Fr. Connell said that he and the other priests in the group have learned that “for many survivors, the pain and agony of how the church has responded or not responded has been significantly more painful for them than was the pain and agony of the assault itself. Now, I would think,” he continued, “the assault itself has an enormous amount of pain and agony … and yet to hear them say, I’ve heard this more than a few times, the agony of what the church is doing is significantly more painful to them than that – that says something to us about how substantial the need is for this outreach.”

Fr. Connell said the group has been happy with attendance at the services, but that the “seemingly holy and goodness that takes place” in the storytelling, being with each other, praying and sharing in conversation afterward illustrates, more importantly, quality.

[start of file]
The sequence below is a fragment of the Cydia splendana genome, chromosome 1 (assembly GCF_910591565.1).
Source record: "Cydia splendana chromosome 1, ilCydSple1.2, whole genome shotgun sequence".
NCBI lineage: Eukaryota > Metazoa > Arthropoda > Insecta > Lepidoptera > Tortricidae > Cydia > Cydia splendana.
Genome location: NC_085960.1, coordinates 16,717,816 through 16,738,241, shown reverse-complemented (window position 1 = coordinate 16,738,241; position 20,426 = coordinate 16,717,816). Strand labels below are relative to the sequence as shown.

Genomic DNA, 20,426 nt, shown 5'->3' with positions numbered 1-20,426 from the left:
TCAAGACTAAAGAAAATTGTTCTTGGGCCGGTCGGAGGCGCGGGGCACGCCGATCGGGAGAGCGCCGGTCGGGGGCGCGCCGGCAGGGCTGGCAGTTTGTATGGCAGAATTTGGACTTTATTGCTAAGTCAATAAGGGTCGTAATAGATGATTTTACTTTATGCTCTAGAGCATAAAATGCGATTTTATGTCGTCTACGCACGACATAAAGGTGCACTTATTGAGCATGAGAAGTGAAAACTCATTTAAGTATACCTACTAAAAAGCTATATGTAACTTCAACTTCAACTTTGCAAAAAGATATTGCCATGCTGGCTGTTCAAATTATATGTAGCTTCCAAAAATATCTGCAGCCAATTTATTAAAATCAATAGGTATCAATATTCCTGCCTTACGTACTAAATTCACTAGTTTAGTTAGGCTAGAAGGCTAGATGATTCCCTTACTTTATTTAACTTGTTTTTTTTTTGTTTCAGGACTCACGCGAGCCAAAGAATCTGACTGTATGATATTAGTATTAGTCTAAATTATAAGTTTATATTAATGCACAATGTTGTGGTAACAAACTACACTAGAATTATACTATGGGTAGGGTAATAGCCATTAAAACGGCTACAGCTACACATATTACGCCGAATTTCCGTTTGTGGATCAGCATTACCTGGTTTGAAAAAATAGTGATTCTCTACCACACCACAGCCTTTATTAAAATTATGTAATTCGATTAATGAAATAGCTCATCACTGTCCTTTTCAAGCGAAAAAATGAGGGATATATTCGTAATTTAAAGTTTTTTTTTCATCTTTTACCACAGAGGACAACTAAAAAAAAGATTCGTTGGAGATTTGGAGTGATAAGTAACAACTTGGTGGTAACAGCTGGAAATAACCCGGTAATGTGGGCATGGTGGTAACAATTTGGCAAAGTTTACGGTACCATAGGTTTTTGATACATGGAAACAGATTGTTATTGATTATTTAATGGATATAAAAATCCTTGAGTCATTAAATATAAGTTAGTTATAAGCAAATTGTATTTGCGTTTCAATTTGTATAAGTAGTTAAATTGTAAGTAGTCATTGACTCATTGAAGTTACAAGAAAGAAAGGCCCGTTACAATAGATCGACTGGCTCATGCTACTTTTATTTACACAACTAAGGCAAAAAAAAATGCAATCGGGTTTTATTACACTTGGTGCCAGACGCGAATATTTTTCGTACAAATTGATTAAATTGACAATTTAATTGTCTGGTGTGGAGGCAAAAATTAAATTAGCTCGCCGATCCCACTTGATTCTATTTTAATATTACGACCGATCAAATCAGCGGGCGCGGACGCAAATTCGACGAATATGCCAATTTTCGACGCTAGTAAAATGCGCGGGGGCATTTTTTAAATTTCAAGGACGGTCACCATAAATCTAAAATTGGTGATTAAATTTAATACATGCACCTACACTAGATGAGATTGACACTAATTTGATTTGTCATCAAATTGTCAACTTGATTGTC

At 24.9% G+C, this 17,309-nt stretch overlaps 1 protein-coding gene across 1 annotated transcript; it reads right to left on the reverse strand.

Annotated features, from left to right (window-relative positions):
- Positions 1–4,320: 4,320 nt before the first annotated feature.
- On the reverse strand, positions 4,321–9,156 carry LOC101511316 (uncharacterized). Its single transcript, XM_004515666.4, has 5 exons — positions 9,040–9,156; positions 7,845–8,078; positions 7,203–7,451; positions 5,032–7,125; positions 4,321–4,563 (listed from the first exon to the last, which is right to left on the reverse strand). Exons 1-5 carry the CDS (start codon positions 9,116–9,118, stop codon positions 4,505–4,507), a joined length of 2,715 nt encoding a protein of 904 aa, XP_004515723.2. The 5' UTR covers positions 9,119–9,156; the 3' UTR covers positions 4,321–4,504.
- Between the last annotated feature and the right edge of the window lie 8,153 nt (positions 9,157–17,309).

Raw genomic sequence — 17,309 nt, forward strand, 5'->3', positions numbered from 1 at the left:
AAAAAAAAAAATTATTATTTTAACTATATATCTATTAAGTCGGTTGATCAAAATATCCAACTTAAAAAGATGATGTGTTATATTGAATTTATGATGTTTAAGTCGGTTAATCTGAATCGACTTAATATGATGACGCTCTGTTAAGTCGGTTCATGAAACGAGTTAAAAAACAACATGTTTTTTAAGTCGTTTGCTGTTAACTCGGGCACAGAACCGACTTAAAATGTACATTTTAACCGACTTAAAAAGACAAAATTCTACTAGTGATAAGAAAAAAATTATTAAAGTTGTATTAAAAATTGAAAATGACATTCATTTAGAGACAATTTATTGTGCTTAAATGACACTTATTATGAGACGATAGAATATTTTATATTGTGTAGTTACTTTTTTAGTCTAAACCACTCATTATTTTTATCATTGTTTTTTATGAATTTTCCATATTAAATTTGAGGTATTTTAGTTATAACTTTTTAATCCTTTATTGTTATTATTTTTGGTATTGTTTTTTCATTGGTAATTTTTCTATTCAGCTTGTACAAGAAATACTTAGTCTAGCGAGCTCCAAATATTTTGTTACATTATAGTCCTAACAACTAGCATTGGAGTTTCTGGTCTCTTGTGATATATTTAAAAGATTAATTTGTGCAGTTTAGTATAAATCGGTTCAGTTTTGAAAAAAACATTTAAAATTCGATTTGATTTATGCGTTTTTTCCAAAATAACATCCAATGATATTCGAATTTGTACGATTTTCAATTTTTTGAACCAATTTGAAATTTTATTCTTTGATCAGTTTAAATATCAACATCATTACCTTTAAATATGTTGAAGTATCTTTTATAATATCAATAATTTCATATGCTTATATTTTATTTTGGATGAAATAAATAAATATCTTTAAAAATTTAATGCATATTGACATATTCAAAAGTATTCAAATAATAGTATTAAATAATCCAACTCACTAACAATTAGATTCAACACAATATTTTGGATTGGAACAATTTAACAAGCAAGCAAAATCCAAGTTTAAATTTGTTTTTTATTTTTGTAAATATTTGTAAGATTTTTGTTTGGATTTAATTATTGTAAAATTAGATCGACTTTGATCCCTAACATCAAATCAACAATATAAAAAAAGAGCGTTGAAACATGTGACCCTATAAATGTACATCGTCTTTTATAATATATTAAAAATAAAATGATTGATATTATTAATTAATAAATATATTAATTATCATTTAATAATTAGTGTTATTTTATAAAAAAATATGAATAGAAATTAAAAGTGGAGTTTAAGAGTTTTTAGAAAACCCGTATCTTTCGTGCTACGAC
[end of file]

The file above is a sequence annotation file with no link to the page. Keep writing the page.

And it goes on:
“We trust that the Holy Spirit has been with all of us as we have arrived at this point,” he said. “We are all going forward together and we trust that the Holy Spirit will take us some place, even though we don’t know for sure at the moment just where that is … we go without fear.”

The newfound ministry makes Fr. Connell feel “priestly” and he is thankful for the opportunity to participate in it.

“I am most hopeful because I have now met survivors who have found hope in what we are doing. No doubt in my mind there is a flicker of hope alive because the Holy Spirit has moved us in this direction and that flicker of hope must be kept alive,” he said.

“Even if that means that we priests and those involved have to suffer in some way, so be it,” Fr. Connell said. “I cannot nor will any of us do anything that would endanger that small flicker of hope. The hope has to grow, but it has started and I think we are all delightfully encouraged because of that.”